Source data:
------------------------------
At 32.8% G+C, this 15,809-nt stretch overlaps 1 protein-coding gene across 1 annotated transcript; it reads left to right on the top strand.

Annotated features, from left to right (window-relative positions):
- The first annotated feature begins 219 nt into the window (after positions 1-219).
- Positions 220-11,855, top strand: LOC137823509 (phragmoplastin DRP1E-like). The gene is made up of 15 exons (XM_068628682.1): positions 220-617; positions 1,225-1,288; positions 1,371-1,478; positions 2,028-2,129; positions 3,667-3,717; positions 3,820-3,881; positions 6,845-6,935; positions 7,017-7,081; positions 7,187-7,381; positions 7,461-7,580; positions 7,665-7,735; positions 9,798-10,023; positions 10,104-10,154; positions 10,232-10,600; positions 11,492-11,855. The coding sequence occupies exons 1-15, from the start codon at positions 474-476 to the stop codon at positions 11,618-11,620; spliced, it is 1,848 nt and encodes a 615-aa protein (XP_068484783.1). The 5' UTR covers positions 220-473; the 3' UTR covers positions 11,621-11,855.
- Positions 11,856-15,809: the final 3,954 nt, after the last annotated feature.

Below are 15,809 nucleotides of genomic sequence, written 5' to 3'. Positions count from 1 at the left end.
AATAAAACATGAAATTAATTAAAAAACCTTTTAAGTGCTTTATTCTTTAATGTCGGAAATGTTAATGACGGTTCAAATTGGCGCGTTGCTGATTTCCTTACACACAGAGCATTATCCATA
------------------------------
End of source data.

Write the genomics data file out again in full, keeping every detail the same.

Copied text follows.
At 32.8% G+C, this 15,809-nt stretch overlaps 1 protein-coding gene across 1 annotated transcript; it reads left to right on the top strand.

Annotated features, from left to right (window-relative positions):
- The first annotated feature begins 219 nt into the window (after positions 1-219).
- Positions 220-11,855, top strand: LOC137823509 (phragmoplastin DRP1E-like). The gene is made up of 15 exons (XM_068628682.1): positions 220-617; positions 1,225-1,288; positions 1,371-1,478; positions 2,028-2,129; positions 3,667-3,717; positions 3,820-3,881; positions 6,845-6,935; positions 7,017-7,081; positions 7,187-7,381; positions 7,461-7,580; positions 7,665-7,735; positions 9,798-10,023; positions 10,104-10,154; positions 10,232-10,600; positions 11,492-11,855. The coding sequence occupies exons 1-15, from the start codon at positions 474-476 to the stop codon at positions 11,618-11,620; spliced, it is 1,848 nt and encodes a 615-aa protein (XP_068484783.1). The 5' UTR covers positions 220-473; the 3' UTR covers positions 11,621-11,855.
- Positions 11,856-15,809: the final 3,954 nt, after the last annotated feature.

Below are 15,809 nucleotides of genomic sequence, written 5' to 3'. Positions count from 1 at the left end.
AATAAAACATGAAATTAATTAAAAAACCTTTTAAGTGCTTTATTCTTTAATGTCGGAAATGTTAATGACGGTTCAAATTGGCGCGTTGCTGATTTCCTTACACACAGAGCATTATCCATA